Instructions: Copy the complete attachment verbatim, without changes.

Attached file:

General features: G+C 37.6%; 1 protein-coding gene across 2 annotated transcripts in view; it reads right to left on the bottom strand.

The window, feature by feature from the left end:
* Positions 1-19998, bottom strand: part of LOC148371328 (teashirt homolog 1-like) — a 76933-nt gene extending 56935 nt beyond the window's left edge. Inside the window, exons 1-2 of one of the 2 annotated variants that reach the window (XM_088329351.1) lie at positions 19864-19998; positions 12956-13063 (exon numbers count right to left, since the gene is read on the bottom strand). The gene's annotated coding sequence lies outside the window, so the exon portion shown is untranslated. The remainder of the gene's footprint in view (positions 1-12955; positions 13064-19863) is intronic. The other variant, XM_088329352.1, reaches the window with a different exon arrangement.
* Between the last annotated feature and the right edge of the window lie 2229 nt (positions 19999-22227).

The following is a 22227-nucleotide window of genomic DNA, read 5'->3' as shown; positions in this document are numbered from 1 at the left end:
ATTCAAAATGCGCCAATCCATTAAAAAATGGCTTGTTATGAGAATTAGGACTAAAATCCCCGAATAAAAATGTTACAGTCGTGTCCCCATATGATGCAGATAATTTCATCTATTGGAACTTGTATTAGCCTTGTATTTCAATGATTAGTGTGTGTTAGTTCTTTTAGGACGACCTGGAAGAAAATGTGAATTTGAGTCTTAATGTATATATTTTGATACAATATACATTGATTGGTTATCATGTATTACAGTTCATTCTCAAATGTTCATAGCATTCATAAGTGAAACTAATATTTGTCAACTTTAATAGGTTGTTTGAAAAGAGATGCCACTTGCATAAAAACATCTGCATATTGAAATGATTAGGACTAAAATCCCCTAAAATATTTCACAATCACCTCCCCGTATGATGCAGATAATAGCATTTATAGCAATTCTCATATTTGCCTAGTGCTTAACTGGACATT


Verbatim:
General features: G+C 37.6%; 1 protein-coding gene across 2 annotated transcripts in view; it reads right to left on the bottom strand.

The window, feature by feature from the left end:
* Positions 1-19998, bottom strand: part of LOC148371328 (teashirt homolog 1-like) — a 76933-nt gene extending 56935 nt beyond the window's left edge. Inside the window, exons 1-2 of one of the 2 annotated variants that reach the window (XM_088329351.1) lie at positions 19864-19998; positions 12956-13063 (exon numbers count right to left, since the gene is read on the bottom strand). The gene's annotated coding sequence lies outside the window, so the exon portion shown is untranslated. The remainder of the gene's footprint in view (positions 1-12955; positions 13064-19863) is intronic. The other variant, XM_088329352.1, reaches the window with a different exon arrangement.
* Between the last annotated feature and the right edge of the window lie 2229 nt (positions 19999-22227).

The following is a 22227-nucleotide window of genomic DNA, read 5'->3' as shown; positions in this document are numbered from 1 at the left end:
ATTCAAAATGCGCCAATCCATTAAAAAATGGCTTGTTATGAGAATTAGGACTAAAATCCCCGAATAAAAATGTTACAGTCGTGTCCCCATATGATGCAGATAATTTCATCTATTGGAACTTGTATTAGCCTTGTATTTCAATGATTAGTGTGTGTTAGTTCTTTTAGGACGACCTGGAAGAAAATGTGAATTTGAGTCTTAATGTATATATTTTGATACAATATACATTGATTGGTTATCATGTATTACAGTTCATTCTCAAATGTTCATAGCATTCATAAGTGAAACTAATATTTGTCAACTTTAATAGGTTGTTTGAAAAGAGATGCCACTTGCATAAAAACATCTGCATATTGAAATGATTAGGACTAAAATCCCCTAAAATATTTCACAATCACCTCCCCGTATGATGCAGATAATAGCATTTATAGCAATTCTCATATTTGCCTAGTGCTTAACTGGACATT